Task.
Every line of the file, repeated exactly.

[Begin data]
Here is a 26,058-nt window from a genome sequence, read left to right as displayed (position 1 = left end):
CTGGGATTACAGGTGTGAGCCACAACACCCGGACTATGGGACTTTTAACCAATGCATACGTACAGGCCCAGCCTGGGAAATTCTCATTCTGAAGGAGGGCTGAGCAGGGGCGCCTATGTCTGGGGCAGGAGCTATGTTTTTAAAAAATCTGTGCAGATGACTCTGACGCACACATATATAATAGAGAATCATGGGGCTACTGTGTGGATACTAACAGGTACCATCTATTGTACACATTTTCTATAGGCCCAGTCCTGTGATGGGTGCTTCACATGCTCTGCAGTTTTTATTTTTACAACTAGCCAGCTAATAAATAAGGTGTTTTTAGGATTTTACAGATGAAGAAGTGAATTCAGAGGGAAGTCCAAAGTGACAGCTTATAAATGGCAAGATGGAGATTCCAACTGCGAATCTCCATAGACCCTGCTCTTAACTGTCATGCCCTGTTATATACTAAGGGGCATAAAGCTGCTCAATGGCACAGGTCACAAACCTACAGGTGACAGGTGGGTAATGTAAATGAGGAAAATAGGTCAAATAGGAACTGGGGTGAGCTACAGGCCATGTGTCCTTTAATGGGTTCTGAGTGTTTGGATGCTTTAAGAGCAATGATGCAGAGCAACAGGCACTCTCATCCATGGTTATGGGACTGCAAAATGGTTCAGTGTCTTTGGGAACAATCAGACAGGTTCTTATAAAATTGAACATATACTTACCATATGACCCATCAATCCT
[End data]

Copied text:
Here is a 26,058-nt window from a genome sequence, read left to right as displayed (position 1 = left end):
CTGGGATTACAGGTGTGAGCCACAACACCCGGACTATGGGACTTTTAACCAATGCATACGTACAGGCCCAGCCTGGGAAATTCTCATTCTGAAGGAGGGCTGAGCAGGGGCGCCTATGTCTGGGGCAGGAGCTATGTTTTTAAAAAATCTGTGCAGATGACTCTGACGCACACATATATAATAGAGAATCATGGGGCTACTGTGTGGATACTAACAGGTACCATCTATTGTACACATTTTCTATAGGCCCAGTCCTGTGATGGGTGCTTCACATGCTCTGCAGTTTTTATTTTTACAACTAGCCAGCTAATAAATAAGGTGTTTTTAGGATTTTACAGATGAAGAAGTGAATTCAGAGGGAAGTCCAAAGTGACAGCTTATAAATGGCAAGATGGAGATTCCAACTGCGAATCTCCATAGACCCTGCTCTTAACTGTCATGCCCTGTTATATACTAAGGGGCATAAAGCTGCTCAATGGCACAGGTCACAAACCTACAGGTGACAGGTGGGTAATGTAAATGAGGAAAATAGGTCAAATAGGAACTGGGGTGAGCTACAGGCCATGTGTCCTTTAATGGGTTCTGAGTGTTTGGATGCTTTAAGAGCAATGATGCAGAGCAACAGGCACTCTCATCCATGGTTATGGGACTGCAAAATGGTTCAGTGTCTTTGGGAACAATCAGACAGGTTCTTATAAAATTGAACATATACTTACCATATGACCCATCAATCCT